Paul Colligan is dipping his toes into the video blogging waters, and asks what kind of camera he needs to get. Below is what I wrote as a comment to his post, which grew into kind of a long list, so I’m reposting it here, in no particular order.
Just about any digital camcorder that writes to MiniDV tape is what I’d recommend. I have a Sony DCR-HC40 – it’s tiny, and it works great. Make sure it has a Firewire port (also called IEEE1394 or i-Link) – Ignore whether it has a USB port or not, because you can’t pull video off of the tape over USB (even USB 2.0). And you’ll need a firewire card and cable for your PC. I paid $10 for a firewire card from NewEgg.com – don’t pay much more than that. And don’t pay more than $10 for a firewire cable. Retail outlets will try to rob you – get a cheaper cable from NewEgg or someplace like pchcables.com here in Portland/Hilllsboro (see my post on the outrageous price of cables). For a laptop, you could go with a PCMCIA firewire card if your laptop doesn’t already have a port.
With cables, be aware of the difference between 4-pin and 6-pin connectors. Most camcorders have the smaller 4-pin connector. Most firewire cards (and Macs) have the larger 6-pin connector (the two extra pins are for power, which doesn’t matter on a camcorder). Purchase your cable with the right ends.
I’d stay away from hard-drive based models – too new and too expensive. Ditto for DVD-based models – the media is expensive. When you think about it, MiniDV is a darn good deal for media. For $3, you get 60 minutes of 720×480 digital video, which works out to be around 30 GB or something per tape. I buy 6-packs of TDK tapes cheap at Costco.
Most camcorders have a “nightshot” mode, but that makes everything look like the Blair WItch Project, and is really only useful for dramatic effect. Like digital still cameras, more optical zoom is nice (20x is common), but digital zoom is basically useless. Image stabilization is another common feature, which is desireable, especially if you’re not going to use a tripod.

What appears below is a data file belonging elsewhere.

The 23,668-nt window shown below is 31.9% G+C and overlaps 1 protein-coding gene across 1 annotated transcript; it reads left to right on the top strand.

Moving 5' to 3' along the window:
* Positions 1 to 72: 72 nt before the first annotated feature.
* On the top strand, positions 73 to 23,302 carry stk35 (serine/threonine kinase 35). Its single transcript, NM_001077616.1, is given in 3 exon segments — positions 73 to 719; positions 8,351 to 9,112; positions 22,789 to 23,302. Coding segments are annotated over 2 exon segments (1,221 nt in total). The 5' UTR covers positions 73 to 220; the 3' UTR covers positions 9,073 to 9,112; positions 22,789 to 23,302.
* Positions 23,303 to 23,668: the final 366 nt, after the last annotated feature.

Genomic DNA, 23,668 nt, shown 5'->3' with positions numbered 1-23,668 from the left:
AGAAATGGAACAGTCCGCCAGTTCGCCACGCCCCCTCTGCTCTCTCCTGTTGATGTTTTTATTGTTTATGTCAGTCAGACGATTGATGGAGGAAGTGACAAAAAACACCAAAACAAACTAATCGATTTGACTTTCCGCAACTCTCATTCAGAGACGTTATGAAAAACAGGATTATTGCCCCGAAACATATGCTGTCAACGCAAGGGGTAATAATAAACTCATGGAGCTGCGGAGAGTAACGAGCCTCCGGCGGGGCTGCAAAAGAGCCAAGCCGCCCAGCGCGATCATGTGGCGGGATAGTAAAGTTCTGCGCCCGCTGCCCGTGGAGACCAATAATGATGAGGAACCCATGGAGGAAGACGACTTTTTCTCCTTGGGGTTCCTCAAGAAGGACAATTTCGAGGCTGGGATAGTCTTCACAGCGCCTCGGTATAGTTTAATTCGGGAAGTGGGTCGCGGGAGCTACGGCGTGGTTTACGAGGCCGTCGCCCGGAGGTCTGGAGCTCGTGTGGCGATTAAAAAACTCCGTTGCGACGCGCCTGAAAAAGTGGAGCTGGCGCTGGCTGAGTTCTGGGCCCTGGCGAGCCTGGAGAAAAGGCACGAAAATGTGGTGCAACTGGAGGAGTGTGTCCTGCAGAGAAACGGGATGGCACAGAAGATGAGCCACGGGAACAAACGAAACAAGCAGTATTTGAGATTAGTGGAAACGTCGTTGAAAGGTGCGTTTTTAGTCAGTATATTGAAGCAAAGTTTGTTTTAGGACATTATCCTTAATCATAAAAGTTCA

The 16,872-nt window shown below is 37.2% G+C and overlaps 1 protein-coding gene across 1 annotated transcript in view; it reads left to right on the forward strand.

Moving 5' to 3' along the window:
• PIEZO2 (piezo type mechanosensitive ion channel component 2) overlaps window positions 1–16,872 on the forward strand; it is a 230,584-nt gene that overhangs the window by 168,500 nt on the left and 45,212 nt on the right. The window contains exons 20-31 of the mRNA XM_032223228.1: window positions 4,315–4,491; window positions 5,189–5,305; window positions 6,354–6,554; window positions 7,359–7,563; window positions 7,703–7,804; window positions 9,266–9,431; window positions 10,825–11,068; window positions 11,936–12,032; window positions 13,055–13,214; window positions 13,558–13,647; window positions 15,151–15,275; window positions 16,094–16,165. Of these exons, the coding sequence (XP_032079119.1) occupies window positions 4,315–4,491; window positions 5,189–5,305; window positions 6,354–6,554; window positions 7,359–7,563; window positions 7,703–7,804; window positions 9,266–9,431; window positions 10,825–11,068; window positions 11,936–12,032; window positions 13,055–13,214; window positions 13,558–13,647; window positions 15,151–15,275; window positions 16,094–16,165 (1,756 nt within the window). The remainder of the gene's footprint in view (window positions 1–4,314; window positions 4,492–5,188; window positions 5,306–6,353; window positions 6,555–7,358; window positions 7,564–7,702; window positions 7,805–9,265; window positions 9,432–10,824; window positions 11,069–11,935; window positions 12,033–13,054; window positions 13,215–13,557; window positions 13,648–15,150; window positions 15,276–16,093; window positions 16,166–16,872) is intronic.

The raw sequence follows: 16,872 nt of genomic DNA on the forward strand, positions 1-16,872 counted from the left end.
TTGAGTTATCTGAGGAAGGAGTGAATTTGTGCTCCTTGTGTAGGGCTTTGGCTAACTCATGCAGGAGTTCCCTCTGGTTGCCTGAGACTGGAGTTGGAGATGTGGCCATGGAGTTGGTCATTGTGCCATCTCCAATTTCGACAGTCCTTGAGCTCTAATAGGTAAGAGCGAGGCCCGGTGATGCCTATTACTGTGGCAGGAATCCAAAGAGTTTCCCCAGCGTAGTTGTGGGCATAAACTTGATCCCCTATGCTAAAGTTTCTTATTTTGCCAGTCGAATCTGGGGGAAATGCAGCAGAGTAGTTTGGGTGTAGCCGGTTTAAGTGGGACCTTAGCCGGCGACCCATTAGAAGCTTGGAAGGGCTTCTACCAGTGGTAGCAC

Speaking of tripods, I had a heck of a time finding one in the Portland area (west side). Magnolia HiFi and Video Only didn’t have any, and the ones at Best Buy were really expensive (I ended up getting a little $60 one). I later discovered that Fred Meyer has a great selection of tripods, all cheaper than Best Buy.
Ignore HD for now, unless you want to spend $1500+. For video podcasting, HD is not worth it yet, since you’re most likely going to be transcoding and distributing the files at a smaller resolution (like, say, 320×240 for the iPod).
I spent $500 on my camera new a few years ago, could have found it cheaper if I tried (I had some store credit, so it didn’t matter). You could find a good Canon or Sony MiniDV camcorder for less than $300.
Remember that in a pinch, your digital still camera can probably take decent video, especially if it’s less than a year old. I’m really impressed by the video I get out of my Canon SD700 IS. It doesn’t compare to my camcorder, but it’s very usable for video blogging, and even if the quality of your camera isn’t great, it can be better than not getting the video at all.
Get something with an external mic jack (powered, if possible), because the built-in mic on the camcorder isn’t great for interviews, etc., where you’ll want a lav mic or something you can get closer to the person speaking.
MiniDV tape quality doesn’t matter, since it’s all digital. Either the bytes are stored, or they’re not. There’s no picture quality difference between cheap and expensive tapes, like with analog (VHS, 8mm, etc.).
Oh, and camcorderinfo.com is the place to go for in depth reviews, etc. They’re super picky, so if they complain about the image quality or color, etc., just remember that they’re videophiles.
Update: Media wizard Jake Luddington has a post on 10 Tips for Buying a Digital Camcorder.